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COMMONWEALTH PENNSYLVANIA v. DERRECK SMITH (01/13/89)

filed: January 13, 1989.

COMMONWEALTH OF PENNSYLVANIA, APPELLEE,
v.
DERRECK SMITH, APPELLANT



Appeal from the Judgment of Sentence of the Court of Common Pleas, Criminal Division, of Dauphin County, at No. 2119 C.D. 1986.

COUNSEL

Richard F. Maffett, Jr., Harrisburg, for appellant.

Theodore B. Smith, III, Assistant District Attorney, Harrisburg, for Com., appellee.

Olszewski, Montgomery and Hoffman, JJ. Olszewski, J., files a dissenting opinion.

Author: Per Curiam

[ 380 Pa. Super. Page 612]

This is a direct appeal from the judgment of sentence imposed upon the appellant after he was found guilty by a jury of perjury. Timely filed post-verdict motions were denied by the trial court and the appellant was sentenced to a term of imprisonment of two to four years and fined one hundred dollars. This appeal followed. For the reasons which follow, we are constrained to vacate the judgment of sentence and remand the matter for a new trial.

Before reaching the appellant's argument, a review of the pertinent facts is necessary. The appellant and Leslie Neely, together with a third individual named Leonard Miller, hired a taxi on November 12, 1985. After the driver had taken them to their desired location, the driver was assaulted and robbed. An investigation, which included the appellant's statement to the police identifying Miller as the robber, ultimately led to Miller being charged, tried, and convicted of the robbery. At the Miller trial, the appellant testified as a Commonwealth witness. In contradiction to his earlier statement, the appellant testified that Leslie Neely had committed the robbery. Subsequently, the appellant was arrested and charged with one count of perjury in connection with his testimony at the Miller trial. It is the conviction of that charge which gives rise to the instant appeal.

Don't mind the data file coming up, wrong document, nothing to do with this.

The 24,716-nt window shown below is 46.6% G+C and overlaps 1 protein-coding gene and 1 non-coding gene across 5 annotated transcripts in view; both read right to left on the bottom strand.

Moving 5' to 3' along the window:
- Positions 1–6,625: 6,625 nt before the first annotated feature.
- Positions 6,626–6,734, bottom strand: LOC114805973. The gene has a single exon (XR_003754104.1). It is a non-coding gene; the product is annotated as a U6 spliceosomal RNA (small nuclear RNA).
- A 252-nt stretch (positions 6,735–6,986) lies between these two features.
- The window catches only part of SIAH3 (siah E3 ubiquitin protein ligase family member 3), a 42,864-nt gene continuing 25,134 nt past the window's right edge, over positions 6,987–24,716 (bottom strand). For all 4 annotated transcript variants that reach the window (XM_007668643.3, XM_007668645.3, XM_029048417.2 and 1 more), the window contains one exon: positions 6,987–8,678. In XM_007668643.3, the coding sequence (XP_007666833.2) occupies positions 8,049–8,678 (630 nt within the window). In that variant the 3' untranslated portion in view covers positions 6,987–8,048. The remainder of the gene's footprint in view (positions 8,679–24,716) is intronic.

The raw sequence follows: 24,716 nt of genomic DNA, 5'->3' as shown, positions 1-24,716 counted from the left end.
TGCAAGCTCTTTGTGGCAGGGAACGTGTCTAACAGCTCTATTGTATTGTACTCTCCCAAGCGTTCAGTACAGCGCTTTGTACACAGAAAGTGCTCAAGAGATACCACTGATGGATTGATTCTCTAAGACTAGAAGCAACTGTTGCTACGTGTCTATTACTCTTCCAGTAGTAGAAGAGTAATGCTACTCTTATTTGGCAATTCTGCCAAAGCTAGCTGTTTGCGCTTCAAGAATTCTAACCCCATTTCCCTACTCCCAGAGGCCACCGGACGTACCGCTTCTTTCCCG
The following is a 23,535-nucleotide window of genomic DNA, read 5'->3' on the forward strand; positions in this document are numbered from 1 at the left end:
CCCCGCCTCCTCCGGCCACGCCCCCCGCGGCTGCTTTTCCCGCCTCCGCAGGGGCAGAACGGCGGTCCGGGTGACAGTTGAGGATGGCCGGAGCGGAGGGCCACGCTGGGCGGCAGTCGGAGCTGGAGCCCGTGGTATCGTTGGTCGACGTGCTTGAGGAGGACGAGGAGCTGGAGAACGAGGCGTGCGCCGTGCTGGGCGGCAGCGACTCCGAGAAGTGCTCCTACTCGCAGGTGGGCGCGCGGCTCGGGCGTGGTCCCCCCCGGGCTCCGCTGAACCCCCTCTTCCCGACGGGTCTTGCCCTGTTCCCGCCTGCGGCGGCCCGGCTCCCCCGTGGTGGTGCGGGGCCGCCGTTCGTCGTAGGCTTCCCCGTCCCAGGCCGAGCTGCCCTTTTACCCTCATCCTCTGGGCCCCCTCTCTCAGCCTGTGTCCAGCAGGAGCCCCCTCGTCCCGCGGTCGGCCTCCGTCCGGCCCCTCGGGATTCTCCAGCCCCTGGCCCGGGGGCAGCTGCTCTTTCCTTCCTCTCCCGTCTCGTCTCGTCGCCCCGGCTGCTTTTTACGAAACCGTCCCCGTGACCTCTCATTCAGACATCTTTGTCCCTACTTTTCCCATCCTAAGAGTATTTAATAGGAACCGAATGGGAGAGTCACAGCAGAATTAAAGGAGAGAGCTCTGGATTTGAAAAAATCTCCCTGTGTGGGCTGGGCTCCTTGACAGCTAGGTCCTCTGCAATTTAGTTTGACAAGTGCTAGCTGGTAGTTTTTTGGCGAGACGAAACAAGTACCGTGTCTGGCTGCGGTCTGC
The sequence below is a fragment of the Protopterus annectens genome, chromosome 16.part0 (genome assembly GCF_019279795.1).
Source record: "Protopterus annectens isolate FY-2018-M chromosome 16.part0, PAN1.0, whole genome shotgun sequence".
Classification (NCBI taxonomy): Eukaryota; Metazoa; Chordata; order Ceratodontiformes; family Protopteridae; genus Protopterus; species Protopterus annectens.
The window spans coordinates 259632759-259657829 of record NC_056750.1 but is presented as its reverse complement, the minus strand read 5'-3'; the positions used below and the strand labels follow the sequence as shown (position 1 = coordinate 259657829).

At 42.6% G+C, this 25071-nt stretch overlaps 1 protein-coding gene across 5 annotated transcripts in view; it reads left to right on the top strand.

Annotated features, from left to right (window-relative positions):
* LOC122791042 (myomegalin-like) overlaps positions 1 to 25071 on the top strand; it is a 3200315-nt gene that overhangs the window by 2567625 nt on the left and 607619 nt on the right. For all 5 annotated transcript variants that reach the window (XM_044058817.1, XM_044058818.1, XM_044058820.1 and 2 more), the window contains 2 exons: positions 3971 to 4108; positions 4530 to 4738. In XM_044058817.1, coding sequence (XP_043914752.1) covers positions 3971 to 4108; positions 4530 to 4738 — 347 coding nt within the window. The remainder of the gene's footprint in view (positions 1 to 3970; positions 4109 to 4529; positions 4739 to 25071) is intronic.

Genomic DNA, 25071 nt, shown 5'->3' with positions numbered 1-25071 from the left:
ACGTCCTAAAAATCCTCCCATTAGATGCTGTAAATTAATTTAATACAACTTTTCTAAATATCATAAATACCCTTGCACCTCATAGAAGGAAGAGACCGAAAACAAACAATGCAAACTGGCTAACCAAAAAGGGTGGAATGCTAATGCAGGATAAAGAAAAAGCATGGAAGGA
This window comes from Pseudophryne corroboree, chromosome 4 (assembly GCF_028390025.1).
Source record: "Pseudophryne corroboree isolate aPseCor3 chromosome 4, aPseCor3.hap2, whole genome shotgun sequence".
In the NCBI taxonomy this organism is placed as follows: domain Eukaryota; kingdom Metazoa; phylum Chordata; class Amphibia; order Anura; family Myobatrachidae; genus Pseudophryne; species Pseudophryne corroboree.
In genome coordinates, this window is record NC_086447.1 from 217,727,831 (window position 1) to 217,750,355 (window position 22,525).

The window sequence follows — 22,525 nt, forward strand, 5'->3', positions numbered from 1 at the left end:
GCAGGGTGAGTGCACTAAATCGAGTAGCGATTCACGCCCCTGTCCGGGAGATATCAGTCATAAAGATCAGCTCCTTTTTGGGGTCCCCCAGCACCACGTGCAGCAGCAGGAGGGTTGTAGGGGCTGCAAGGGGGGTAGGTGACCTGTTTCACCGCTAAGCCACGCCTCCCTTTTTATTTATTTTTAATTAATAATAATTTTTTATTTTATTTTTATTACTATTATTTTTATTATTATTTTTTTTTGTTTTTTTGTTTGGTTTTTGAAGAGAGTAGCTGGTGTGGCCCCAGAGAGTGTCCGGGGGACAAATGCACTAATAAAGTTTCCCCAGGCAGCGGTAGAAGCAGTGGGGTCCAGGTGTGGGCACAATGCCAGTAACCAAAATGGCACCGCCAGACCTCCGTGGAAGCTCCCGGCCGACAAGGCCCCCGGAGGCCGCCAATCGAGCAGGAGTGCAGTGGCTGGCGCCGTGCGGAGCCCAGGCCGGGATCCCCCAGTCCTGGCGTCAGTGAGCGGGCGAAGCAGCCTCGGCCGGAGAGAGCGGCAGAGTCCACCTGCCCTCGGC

At the appellant's trial, the Commonwealth produced the testimony of the victim of the original robbery, George Masterson. He testified that while driving his taxi, he was hired by two black males and one black female. He drove the fares to an alley in the City of Harrisburg. There, as he was bending over to remove a package from the hatchback of the cab, he was struck on the back of the head by one of the passengers and robbed. The victim also testified

[ 380 Pa. Super. Page 613]

    that both Leslie Neely and the appellant were considerably further away from him than was Miller at the time he was assaulted. Leslie Neely testified as to the commission of the robbery by Miller.

Also testifying at the appellant's trial was the investigating officer. He testified that he interviewed the appellant in the course of his investigation and that the appellant stated that Miller had robbed the cab driver. The officer recounted the appellant's testimony from the Miller trial, the basis for the perjury charge, by reading the pertinent portion of the transcript. On cross-examination, the officer read additional excerpts from the appellant's testimony at the Miller trial. These excerpts included statements offered by the appellant to explain the difference between his testimony and the statement he had earlier provided to the police. The appellant maintained that his statement to the investigating officer was false because he did not want his child, then being carried by Leslie Neely, to be born in jail. Thus, by implicating Leonard Miller, Neely was apparently able to retain her freedom and give birth. On redirect examination, and over defense counsel's objection, the Commonwealth had the officer read those excerpts from the appellant's testimony at the Miller trial wherein he acknowledged his prior criminal convictions of offenses in the nature of crimen falsi.*fn1 This, he argues, was error.

The trial court reasoned that it approved the Commonwealth's actions only after it had given permission for the appellant to have the officer read the excerpts wherein the appellant attempted to explain the contradiction. The trial court noted that before permitting the defense to introduce the excerpts of the appellant's attempted explanations, it cautioned the appellant that by doing so the Commonwealth would then have the right ...


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